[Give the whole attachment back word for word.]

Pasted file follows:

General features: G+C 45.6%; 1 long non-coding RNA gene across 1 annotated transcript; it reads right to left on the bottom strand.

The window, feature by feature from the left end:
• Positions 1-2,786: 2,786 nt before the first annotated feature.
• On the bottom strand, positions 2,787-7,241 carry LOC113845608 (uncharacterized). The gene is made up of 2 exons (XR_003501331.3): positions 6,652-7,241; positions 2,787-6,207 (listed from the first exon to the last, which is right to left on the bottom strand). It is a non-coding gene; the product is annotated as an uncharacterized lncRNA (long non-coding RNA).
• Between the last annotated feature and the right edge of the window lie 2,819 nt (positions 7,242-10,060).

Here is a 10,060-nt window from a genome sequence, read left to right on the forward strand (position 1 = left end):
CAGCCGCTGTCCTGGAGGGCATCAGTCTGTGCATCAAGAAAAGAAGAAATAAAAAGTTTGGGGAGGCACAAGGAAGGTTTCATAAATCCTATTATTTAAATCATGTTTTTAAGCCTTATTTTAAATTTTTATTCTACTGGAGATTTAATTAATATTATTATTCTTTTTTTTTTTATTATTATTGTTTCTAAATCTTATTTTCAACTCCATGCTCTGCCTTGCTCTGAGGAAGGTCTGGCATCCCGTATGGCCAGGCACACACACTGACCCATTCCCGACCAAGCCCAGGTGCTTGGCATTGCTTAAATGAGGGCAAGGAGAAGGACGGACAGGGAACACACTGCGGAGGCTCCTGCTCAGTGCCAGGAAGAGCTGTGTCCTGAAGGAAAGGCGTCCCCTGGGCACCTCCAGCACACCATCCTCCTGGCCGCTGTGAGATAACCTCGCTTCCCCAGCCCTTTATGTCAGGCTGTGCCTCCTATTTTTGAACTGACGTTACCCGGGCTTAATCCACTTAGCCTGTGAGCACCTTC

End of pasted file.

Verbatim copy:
General features: G+C 45.6%; 1 long non-coding RNA gene across 1 annotated transcript; it reads right to left on the bottom strand.

The window, feature by feature from the left end:
• Positions 1-2,786: 2,786 nt before the first annotated feature.
• On the bottom strand, positions 2,787-7,241 carry LOC113845608 (uncharacterized). The gene is made up of 2 exons (XR_003501331.3): positions 6,652-7,241; positions 2,787-6,207 (listed from the first exon to the last, which is right to left on the bottom strand). It is a non-coding gene; the product is annotated as an uncharacterized lncRNA (long non-coding RNA).
• Between the last annotated feature and the right edge of the window lie 2,819 nt (positions 7,242-10,060).

Here is a 10,060-nt window from a genome sequence, read left to right on the forward strand (position 1 = left end):
CAGCCGCTGTCCTGGAGGGCATCAGTCTGTGCATCAAGAAAAGAAGAAATAAAAAGTTTGGGGAGGCACAAGGAAGGTTTCATAAATCCTATTATTTAAATCATGTTTTTAAGCCTTATTTTAAATTTTTATTCTACTGGAGATTTAATTAATATTATTATTCTTTTTTTTTTTATTATTATTGTTTCTAAATCTTATTTTCAACTCCATGCTCTGCCTTGCTCTGAGGAAGGTCTGGCATCCCGTATGGCCAGGCACACACACTGACCCATTCCCGACCAAGCCCAGGTGCTTGGCATTGCTTAAATGAGGGCAAGGAGAAGGACGGACAGGGAACACACTGCGGAGGCTCCTGCTCAGTGCCAGGAAGAGCTGTGTCCTGAAGGAAAGGCGTCCCCTGGGCACCTCCAGCACACCATCCTCCTGGCCGCTGTGAGATAACCTCGCTTCCCCAGCCCTTTATGTCAGGCTGTGCCTCCTATTTTTGAACTGACGTTACCCGGGCTTAATCCACTTAGCCTGTGAGCACCTTC